The OCN aims to attract multi-disciplinary interaction between students, educators, theorists and professionals within the visual arts and design. Although the OCN will be facilitated by the Omnium team, it is hoped members of the ‘Network’ will also generate much of its direction and discussions that take place.

I hope to be continue to play a part in this as the very first project in 1999 was one of my first contacts with COFA and Rick Bennett. Oh yes, you can check out my ugly mug there too.


Coursekit is a free online learning management system. I’ve used a lot of the heavy duty, clunky systems over the years, such as Blackboard, WebCT and Moodle and most of them feel stuck in 1996. Right now I use Omnium for my online teaching. It’s something I’ve put a lot of time into helping shape in the early days, but I’d be fibbing if I said it couldn’t do with a bit of an UI update.

I haven’t used Coursekit yet – these days I mostly create a blog for my students and let them use whatever tools they like – but it looks promising and is really how these systems should look and feel. Light, uncluttered, user-friendly. Obvious, really, except to university IT departments.

The only worry is its financial model, which is the build it and hope they will come approach. I’d like to know they’ll be around in 5 years’ time.

Via Veronica Grow (@oldschoolthenew)

Creative Waves – COTEN – Call for Participants


When it comes to thinking about higher education designers – or perhaps just design academics – seem to suddenly forget everything they know. We teach the value of ethnographic research, 360º stakeholder input, co-creation, yet throw it all out the window when it comes to designing curricula and the institutional structures they are housed within.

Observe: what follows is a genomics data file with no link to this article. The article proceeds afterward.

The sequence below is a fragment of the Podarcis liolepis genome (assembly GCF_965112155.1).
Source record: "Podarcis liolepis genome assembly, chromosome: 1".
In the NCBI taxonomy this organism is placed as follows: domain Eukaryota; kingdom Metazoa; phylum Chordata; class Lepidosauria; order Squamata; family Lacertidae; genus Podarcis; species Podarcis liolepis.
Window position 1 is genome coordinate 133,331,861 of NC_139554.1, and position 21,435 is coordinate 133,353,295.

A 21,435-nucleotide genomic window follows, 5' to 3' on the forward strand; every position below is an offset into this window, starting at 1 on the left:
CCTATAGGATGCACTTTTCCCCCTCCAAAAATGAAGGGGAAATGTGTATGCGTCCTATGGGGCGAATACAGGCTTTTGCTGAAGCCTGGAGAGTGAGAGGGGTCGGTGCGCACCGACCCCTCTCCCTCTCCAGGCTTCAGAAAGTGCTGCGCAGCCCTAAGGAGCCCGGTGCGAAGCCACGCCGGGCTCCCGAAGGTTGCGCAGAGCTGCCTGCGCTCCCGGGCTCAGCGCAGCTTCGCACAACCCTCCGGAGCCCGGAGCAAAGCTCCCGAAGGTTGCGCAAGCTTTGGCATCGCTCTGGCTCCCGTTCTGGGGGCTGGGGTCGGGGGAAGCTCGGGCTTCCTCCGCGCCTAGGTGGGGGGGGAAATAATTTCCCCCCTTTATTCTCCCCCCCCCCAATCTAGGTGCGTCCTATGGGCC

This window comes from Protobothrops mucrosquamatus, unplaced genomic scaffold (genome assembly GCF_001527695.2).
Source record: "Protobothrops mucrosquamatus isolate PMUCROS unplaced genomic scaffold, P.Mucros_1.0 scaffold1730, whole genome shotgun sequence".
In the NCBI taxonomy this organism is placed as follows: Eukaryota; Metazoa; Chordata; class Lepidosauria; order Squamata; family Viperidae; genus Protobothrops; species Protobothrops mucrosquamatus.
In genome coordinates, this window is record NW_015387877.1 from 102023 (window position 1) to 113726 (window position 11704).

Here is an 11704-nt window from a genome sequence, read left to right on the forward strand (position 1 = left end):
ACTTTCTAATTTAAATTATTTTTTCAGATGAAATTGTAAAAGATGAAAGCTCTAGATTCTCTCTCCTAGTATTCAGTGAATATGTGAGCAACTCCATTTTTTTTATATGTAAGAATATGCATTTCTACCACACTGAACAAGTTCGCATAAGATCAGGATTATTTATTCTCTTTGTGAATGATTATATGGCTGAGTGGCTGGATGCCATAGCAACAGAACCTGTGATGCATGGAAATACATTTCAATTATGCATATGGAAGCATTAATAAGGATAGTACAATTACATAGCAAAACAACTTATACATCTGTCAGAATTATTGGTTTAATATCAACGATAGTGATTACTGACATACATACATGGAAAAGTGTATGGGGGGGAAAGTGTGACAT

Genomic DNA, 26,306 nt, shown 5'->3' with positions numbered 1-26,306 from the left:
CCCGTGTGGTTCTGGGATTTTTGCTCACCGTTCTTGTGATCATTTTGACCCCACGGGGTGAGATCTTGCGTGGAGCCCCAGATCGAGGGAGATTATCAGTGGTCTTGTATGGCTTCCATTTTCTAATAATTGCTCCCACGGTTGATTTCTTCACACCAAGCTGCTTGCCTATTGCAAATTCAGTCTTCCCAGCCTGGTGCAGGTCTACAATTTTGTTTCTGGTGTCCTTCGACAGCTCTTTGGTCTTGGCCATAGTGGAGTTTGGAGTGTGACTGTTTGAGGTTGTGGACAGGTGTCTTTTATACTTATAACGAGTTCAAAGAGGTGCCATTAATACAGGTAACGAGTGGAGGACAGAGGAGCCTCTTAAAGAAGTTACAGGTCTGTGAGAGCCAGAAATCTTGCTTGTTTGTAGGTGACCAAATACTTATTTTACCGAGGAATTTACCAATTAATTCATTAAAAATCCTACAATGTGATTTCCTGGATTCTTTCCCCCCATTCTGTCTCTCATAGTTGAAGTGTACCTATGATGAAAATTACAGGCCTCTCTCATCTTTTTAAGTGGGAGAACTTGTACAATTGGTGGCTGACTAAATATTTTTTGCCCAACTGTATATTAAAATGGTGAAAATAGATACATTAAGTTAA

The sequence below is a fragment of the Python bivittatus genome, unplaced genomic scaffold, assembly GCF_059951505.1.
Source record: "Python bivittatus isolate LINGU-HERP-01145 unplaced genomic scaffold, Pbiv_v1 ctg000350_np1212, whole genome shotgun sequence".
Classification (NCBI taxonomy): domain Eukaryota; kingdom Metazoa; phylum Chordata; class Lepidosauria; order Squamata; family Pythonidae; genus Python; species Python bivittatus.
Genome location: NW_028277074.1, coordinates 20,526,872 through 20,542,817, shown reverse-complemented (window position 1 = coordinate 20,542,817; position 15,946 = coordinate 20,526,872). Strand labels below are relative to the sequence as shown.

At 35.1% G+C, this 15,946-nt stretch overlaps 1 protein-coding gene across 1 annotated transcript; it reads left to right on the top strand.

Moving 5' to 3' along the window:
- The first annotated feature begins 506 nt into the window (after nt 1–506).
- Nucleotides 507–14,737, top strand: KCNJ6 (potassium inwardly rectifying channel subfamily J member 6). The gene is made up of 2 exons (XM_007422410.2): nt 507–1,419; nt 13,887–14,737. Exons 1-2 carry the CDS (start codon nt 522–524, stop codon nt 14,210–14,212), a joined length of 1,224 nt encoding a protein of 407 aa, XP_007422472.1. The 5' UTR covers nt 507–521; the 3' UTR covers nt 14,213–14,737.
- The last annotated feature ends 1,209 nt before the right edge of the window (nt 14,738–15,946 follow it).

To have a crack at tackling this, I am running a new collaborative online project called Creative Waves – COTEN (the COTEN part is short for ‘co-creation 2010’), which aims to take a service design approach to higher education. It builds upon over a decade of successful online creative collaborations bringing together world renown designers and thinkers together with students, experts, practitioners and academics from all over the world. The project will also have a line-up of special guests such as Arne van Oosterom and John Thackara with more to be confirmed.

An army of politicians, bureaucrats, auditors, managers and administrators have failed to offer an innovative vision for higher education – we invite you to apply your most innovative thinking to the problem. It is free to take part, but places will be limited. The deadline for applications is April 30th 2010 – please see the COTEN web site for details.

If you are involved in higher education or some other networks, please pass on the links and information to your students. It’s important that we get a mix of practitioners and students on the project to get a fully-rounded view of the issues. And please blog and tweet the project far and wide!